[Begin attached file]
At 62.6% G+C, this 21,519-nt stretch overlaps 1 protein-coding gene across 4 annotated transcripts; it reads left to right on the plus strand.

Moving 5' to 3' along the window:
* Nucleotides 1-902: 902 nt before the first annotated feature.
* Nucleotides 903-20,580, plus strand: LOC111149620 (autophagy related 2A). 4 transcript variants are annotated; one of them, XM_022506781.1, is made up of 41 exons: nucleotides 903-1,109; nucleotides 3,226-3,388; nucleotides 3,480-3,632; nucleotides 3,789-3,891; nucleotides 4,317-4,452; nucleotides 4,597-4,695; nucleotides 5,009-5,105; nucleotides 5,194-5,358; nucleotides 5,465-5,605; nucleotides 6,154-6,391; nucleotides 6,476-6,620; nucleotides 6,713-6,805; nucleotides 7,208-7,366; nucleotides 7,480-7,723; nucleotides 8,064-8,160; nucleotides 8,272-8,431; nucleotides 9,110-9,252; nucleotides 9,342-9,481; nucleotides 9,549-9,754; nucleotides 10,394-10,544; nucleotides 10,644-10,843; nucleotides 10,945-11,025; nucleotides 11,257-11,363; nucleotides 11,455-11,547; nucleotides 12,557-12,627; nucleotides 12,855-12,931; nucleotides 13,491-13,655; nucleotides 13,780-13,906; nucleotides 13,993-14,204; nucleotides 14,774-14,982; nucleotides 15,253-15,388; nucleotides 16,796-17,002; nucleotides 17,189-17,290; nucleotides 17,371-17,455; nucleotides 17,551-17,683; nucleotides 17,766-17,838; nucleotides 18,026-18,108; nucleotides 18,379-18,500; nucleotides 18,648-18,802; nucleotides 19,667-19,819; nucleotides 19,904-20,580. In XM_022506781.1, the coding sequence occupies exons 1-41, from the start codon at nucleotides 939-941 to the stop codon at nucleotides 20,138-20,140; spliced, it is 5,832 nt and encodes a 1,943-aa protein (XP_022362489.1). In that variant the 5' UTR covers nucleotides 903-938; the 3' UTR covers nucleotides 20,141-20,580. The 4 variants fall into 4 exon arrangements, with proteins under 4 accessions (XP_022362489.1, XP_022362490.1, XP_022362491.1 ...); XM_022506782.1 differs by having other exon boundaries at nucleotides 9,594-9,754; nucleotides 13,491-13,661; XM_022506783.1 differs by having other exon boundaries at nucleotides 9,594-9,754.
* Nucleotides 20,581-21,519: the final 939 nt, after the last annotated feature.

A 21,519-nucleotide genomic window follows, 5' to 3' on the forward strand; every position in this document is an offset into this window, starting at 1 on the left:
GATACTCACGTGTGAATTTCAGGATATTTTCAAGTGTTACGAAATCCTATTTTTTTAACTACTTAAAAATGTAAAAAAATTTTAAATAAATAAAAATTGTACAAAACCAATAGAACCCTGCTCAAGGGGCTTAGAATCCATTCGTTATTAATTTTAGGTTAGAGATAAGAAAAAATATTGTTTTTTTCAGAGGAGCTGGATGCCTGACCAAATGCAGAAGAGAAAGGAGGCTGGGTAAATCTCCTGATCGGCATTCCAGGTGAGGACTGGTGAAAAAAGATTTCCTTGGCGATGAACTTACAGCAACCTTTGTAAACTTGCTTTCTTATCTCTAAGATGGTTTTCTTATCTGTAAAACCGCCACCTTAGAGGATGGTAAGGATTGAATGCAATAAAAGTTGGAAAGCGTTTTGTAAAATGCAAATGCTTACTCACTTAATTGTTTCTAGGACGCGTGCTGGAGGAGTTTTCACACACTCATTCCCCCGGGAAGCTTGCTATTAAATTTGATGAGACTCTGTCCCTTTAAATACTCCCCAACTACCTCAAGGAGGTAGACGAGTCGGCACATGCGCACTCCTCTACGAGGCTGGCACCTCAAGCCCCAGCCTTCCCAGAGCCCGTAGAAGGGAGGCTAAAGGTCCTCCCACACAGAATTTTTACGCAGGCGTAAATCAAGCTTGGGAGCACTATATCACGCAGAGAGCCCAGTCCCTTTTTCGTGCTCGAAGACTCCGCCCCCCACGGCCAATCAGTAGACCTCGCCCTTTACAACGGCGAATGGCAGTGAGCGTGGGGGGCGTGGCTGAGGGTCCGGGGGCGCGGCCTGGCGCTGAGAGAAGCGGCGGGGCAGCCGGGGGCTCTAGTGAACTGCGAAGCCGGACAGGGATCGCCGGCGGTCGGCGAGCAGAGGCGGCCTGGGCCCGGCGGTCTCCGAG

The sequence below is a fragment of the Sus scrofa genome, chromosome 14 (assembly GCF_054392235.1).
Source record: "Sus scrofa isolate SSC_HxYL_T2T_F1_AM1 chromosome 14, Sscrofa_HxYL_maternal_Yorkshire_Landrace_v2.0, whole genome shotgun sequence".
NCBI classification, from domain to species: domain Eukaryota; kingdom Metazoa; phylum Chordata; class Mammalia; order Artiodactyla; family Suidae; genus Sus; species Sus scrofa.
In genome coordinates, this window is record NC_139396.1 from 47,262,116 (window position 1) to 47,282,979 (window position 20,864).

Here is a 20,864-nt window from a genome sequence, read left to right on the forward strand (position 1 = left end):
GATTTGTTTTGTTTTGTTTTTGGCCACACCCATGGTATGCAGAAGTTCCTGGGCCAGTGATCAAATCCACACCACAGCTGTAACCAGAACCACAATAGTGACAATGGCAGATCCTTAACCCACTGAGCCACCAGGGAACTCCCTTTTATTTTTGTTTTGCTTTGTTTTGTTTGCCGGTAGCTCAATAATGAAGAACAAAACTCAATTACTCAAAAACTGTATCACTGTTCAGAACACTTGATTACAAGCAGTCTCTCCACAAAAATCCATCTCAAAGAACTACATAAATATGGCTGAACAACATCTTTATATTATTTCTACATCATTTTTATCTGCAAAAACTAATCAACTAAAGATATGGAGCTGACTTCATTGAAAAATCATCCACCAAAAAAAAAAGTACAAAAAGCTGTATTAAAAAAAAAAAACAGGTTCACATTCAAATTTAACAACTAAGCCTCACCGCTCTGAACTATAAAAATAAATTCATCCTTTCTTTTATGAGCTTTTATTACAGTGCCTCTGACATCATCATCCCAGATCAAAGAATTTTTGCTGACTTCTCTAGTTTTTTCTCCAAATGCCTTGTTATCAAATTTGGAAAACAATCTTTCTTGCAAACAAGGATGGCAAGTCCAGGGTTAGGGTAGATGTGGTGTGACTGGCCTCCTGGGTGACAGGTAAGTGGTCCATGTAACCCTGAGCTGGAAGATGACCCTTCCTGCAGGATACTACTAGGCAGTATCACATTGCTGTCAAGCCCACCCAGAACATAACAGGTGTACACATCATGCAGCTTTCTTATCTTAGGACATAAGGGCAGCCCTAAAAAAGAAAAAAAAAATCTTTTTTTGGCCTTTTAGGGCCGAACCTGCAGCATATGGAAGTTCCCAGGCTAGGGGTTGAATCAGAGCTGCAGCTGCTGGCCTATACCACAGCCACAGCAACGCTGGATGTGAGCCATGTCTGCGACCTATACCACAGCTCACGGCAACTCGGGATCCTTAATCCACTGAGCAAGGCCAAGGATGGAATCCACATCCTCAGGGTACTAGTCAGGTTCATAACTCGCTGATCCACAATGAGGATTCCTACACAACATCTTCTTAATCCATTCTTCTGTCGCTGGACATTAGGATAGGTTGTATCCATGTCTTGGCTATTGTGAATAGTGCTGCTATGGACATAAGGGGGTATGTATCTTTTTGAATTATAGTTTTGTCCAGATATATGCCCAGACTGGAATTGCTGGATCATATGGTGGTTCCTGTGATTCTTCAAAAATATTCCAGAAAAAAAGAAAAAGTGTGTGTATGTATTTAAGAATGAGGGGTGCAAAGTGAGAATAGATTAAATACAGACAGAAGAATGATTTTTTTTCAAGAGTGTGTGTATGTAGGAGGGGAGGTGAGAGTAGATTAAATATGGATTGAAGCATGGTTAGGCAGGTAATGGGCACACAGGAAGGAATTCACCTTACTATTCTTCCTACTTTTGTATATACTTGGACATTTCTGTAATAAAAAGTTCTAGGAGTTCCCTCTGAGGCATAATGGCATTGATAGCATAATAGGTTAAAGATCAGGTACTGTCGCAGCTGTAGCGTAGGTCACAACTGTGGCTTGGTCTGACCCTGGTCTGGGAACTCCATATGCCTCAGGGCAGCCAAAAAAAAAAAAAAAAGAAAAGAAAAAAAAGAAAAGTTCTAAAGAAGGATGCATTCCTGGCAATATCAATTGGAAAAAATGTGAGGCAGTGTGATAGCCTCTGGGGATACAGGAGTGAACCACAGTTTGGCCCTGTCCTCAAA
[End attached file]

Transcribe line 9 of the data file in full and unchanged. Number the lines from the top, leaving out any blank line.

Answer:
Source record: "Sus scrofa isolate SSC_HxYL_T2T_F1_AM1 chromosome 14, Sscrofa_HxYL_maternal_Yorkshire_Landrace_v2.0, whole genome shotgun sequence".